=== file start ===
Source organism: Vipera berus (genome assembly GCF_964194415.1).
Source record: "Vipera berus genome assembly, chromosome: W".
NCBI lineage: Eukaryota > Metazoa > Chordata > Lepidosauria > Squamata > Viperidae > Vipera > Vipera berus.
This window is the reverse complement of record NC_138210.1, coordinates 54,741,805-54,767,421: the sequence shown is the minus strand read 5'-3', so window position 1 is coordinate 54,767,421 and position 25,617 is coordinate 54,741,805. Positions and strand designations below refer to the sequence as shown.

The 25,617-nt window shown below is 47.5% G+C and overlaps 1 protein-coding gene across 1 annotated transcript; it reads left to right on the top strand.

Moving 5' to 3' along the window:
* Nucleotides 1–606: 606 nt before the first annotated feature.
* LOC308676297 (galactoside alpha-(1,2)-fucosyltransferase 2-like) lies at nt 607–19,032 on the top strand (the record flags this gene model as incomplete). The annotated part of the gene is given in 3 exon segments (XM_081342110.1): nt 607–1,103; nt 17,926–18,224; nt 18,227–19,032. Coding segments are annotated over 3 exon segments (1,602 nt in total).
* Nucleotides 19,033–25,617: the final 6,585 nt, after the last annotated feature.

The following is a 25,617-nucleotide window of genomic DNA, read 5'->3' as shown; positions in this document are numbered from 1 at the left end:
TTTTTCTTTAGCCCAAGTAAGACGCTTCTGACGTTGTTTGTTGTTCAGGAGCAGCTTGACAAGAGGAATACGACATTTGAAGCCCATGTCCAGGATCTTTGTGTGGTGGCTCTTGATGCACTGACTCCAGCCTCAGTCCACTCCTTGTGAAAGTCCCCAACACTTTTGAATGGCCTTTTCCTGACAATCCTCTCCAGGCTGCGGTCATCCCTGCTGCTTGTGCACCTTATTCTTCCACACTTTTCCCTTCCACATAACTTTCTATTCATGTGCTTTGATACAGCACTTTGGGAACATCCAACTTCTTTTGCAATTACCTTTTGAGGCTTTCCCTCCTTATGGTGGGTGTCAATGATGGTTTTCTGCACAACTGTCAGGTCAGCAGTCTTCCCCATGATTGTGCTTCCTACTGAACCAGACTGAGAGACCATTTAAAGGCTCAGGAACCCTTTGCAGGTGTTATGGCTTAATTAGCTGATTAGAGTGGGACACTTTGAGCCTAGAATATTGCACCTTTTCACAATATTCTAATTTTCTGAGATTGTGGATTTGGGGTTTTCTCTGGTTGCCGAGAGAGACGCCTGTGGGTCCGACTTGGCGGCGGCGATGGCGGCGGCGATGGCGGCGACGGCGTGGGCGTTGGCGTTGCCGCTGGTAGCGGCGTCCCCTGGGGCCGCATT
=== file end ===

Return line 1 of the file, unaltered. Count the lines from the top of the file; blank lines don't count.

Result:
Source organism: Vipera berus (genome assembly GCF_964194415.1).